MS (Master of Science)
Date of Award
Committee Chair or Co-Chairs
Timothy D. McDowell, Paul Wetzel
Southern Appalachian Phalaris arundinacea control was investigated by: 1) correlating cover and species richness with soil characteristics across transects; 2) burning and herbicide use to determine conditions facilitating native plant establishment; and 3) hemi-parasitic Pedicularis lanceolata tested as a biological control.
Phalaris cover was correlated with subsoil consolidation; areas without Phalaris had consolidated subsoil while Phalaris at >50% cover established on loose soil. Phalaris cover inhibited species richness (r2=0.78). No soil characteristic predicted species richness.
Herbicide reduced Phalaris cover and aerial biomass by 23% and 63% respectively, compared to controls. Burning was ineffective. Two summers after herbicide Phalaris subterranean biomass remained 32% less than control biomass. Monocot transplants established readily following herbicide but dicot transplants were less likely to survive.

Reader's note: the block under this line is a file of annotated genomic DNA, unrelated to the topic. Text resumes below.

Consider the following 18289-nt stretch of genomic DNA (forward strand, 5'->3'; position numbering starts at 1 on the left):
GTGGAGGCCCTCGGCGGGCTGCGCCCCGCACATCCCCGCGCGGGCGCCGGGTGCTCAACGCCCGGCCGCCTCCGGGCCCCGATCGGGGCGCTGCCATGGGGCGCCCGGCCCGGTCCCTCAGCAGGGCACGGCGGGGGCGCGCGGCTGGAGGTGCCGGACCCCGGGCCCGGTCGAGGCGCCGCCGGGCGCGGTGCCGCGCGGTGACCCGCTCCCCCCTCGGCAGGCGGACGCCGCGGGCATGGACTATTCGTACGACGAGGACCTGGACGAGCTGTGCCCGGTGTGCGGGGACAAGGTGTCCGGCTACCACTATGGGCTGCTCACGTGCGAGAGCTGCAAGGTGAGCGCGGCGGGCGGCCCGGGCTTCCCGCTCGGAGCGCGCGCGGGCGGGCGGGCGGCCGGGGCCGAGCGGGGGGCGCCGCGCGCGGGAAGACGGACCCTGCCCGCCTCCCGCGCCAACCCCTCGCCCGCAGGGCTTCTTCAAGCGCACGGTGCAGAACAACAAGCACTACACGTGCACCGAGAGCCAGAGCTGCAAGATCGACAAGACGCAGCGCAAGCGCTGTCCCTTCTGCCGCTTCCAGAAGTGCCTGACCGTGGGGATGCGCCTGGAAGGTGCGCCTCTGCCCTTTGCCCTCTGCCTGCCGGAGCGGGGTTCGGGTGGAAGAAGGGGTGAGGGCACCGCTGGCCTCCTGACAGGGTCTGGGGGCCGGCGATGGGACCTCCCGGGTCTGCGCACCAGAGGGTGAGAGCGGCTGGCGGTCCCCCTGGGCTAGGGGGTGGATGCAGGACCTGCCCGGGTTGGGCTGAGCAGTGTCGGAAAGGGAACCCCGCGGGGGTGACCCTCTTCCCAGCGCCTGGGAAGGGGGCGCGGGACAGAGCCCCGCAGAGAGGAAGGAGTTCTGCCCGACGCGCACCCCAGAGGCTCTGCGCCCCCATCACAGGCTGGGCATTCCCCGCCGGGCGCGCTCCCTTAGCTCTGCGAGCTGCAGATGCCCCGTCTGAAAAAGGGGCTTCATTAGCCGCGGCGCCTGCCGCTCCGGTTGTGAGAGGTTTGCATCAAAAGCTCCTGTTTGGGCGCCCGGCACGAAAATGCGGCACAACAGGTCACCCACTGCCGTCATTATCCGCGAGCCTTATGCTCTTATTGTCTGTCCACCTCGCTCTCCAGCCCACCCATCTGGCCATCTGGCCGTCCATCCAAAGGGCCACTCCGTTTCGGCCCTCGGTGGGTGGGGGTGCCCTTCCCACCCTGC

Pedicularis parasitized Phalaris. Pedicularis’ effect on a mixed species total (r2=0.735) was non-linear; implying greater effect on large plants. Non-parasitic native plant species competition reduced biomass of Phalaris by 40%.
Thesis - Open Access
Foster, Richard Douglas, "Fire, Soil, Native Species and Control of Phalaris arundinacea in a Wetland Recovery Project." (2003). Electronic Theses and Dissertations. Paper 773. http://dc.etsu.edu/etd/773
Copyright by the authors.